Either way, you can go through the same process outlined above to find out whether specific instruments have good intonation (i.e. read reviews, watch video demos and rent instruments to test them out).
If you’re buying for a beginner, then you want to ensure you’re buying a sturdy product.
After all, students, beginners and children aren’t always acquainted with the proper care, maintenance and handling of instruments, and may end up bumping, dropping or banging their instrument, even if it’s by accident.
If the instrument falls apart after such a scenario, you’ll end up having to replace it.
Though pocket trumpets don’t necessarily cost a lot of money, if you end up having to repeatedly buy new instruments, it can add up.
So, looking for an instrument with solid construction is a good idea.
Likewise, even if you’re a more advanced player that’s familiar with how to care for their instrument, you’d probably appreciate one that features better construction.
After all, poor construction can lead to a myriad of unwelcome scenarios, whether it’s the need to replace parts or the entire instrument falling apart.
The only reliable way to know whether an instrument features solid construction is to scan the reviews, so that’s my tip here.
Most pocket trumpets are around the same size and same weight.
Within that small range, of course, are slightly lighter and smaller instruments as well as slightly heavier and bigger instruments.
My point is that all pocket trumpets are portable – that’s why they’re called pocket trumpets (though they won’t literally fit into your pocket)!
There isn’t a huge difference between the trumpets covered above, at least in this regard.
Portability is important to you if you plan to gig and travel a lot and want to bring an instrument with you, but not something you’d be sore about losing.
After all, you never know what might happen to your stuff on longer journeys.
Assuming you’re attentive and mindful, it’s unlikely you will lose your instrument on your journeys, but stranger things have happened.
Either way, if you’re in the market for a pocket trumpet, this is an important factor.
The good news is that you won’t need to give it much thought at all, because these instruments cater to your needs!
A Nice-Looking Instrument
This likely isn’t going to be a major deciding factor when shopping for pocket trumpets.
When people are looking to buy an instrument, they’re often looking for one that sounds good and feels good to them.
Looks are less important, and if the instrument fulfills the first two criteria, and just happens to look good on top of that, it’s a bonus.
If you’re looking for an instrument that’s a specific color or specific look, it’s probably because you’re buying for a child, or because you require a certain look to uphold/maintain a brand identify you’ve created as an artist.
Since looks are subjective, there are only so many tips we can offer here.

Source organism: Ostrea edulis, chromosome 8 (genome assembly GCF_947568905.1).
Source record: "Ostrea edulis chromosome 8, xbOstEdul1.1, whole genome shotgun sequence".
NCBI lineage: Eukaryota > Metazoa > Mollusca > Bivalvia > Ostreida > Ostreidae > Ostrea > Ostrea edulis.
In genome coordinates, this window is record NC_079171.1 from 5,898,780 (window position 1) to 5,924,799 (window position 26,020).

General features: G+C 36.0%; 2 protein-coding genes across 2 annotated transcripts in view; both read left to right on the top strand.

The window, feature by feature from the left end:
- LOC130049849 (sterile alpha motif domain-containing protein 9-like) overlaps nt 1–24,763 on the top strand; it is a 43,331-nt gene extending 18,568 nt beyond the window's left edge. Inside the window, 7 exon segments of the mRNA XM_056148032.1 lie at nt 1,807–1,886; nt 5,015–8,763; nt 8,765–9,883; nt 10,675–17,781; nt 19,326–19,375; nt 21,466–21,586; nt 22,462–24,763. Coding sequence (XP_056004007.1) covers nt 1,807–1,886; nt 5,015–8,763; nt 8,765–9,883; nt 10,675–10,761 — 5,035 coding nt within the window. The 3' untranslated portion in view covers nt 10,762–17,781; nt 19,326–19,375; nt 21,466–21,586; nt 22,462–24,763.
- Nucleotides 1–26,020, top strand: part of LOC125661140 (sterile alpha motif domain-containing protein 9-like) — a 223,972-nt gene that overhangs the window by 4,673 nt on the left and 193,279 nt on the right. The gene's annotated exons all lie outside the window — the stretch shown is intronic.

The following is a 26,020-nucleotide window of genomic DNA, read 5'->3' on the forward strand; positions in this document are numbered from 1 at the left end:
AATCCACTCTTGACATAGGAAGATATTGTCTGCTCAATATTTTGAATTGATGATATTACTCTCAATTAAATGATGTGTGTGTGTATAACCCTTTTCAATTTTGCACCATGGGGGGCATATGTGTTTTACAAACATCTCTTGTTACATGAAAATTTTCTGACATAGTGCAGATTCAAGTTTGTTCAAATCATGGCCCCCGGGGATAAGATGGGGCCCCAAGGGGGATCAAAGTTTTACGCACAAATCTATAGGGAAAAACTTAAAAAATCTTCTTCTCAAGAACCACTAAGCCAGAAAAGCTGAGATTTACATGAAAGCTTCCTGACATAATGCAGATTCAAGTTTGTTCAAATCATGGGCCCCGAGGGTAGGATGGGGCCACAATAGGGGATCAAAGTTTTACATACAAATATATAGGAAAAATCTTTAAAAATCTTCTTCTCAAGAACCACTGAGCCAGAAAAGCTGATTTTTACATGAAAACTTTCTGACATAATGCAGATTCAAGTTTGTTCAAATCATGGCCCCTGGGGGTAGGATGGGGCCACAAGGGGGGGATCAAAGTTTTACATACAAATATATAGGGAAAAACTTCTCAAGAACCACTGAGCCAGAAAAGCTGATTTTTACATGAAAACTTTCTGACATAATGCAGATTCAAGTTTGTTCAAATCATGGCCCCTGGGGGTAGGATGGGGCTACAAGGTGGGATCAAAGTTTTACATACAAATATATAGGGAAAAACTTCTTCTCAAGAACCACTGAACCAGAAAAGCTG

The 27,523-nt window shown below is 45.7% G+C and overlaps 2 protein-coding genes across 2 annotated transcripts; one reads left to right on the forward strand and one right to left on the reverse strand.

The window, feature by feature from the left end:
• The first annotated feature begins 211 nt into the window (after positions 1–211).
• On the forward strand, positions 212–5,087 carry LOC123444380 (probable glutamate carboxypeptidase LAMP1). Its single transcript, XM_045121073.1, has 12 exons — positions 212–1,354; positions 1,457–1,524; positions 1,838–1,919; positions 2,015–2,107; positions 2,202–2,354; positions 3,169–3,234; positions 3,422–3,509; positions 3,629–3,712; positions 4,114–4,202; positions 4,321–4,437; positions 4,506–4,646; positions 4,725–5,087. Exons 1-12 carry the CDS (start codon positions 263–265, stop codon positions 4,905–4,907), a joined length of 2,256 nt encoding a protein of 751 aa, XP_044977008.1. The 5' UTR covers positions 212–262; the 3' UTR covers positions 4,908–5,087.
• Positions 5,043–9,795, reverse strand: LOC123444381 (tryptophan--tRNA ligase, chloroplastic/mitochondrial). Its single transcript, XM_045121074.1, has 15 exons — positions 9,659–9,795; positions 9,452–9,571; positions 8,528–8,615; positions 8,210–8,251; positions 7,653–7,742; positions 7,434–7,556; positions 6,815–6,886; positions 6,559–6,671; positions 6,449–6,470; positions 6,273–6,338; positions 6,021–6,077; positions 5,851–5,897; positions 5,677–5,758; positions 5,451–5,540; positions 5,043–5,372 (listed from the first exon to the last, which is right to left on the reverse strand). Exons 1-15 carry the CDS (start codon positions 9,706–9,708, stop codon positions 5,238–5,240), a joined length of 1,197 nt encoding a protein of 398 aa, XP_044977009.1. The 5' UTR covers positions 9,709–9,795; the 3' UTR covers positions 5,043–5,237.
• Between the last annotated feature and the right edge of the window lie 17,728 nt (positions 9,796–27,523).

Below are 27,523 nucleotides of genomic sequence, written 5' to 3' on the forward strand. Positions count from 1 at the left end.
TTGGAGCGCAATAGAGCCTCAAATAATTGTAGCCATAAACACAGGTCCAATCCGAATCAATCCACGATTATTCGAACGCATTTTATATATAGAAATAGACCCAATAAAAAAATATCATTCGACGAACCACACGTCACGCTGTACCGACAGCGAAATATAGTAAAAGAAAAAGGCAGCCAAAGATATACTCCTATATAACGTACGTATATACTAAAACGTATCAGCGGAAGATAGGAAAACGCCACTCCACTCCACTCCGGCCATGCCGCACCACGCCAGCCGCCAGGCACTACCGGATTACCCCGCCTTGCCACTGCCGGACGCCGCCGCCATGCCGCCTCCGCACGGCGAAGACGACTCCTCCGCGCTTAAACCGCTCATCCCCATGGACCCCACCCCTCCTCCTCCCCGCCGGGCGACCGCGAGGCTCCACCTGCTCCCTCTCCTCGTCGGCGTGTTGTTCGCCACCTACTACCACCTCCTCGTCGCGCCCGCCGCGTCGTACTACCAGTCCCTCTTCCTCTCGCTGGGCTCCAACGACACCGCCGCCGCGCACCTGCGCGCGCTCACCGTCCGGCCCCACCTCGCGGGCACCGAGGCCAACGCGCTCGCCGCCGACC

If appearance is important to you, then be sure to scan your options and pick out a few that feel right to you.
Then, you can narrow it down from there.
That way, you can get an instrument that looks how you want it to look without necessarily having to sacrifice on the other criteria mentioned here.
Within An Acceptable Price Range
There is a bit of a spread in terms of price range when it comes to pocket trumpets.
Most aren’t overly expensive and can be purchased for $100 to $200.
But there are also trumpets that are closer to the $1,000 range on our list.
Regardless of price, we recommend spending no more than you can afford to.
We especially recommend against going into debt to buy an instrument.
If you want to buy a pricier trumpet, then be sure you have some wiggle room in your budget or save up for it.
Otherwise, wisdom is to stick to your plans and avoid overspending.
When Should I Buy A Pocket Trumpet? Is It Right For Me?
At first glance, a pocket trumpet may appear to be a different creature than a standard trumpet (or for that matter, a cornet).
But its tubing is the same as a standard trumpet except that its wound more tightly.
Plus, a pocket trumpet is played the same way a trumpet is played.
Because of its size, it is considered harder to play than a standard sized trumpet, and to that extent, it’s not ideal for beginners.
So, right away, that should give you a bit of an idea whether you should pick one up.
Its smaller size, however, is also its key advantage.
Because a pocket trumpet is small, it is also portable.
If you’re constantly on the road, or even traveling across the world, you’ll love that you can take it anywhere you go without much hassle.
Potentially, you could even carry it onto an airplane.
A pocket trumpet usually doesn’t weigh more than 5 pounds (average is somewhere in the 4- to 4.5-pound range), measuring about 11.5 x 9.5 x 6.5 (see product pages for exact dimensions).
This means you may even be able to fit it inside a larger bag or suitcase (storing it in a case with padding is always recommended for air travel).
So, those are the two major factors as we see it – let’s review: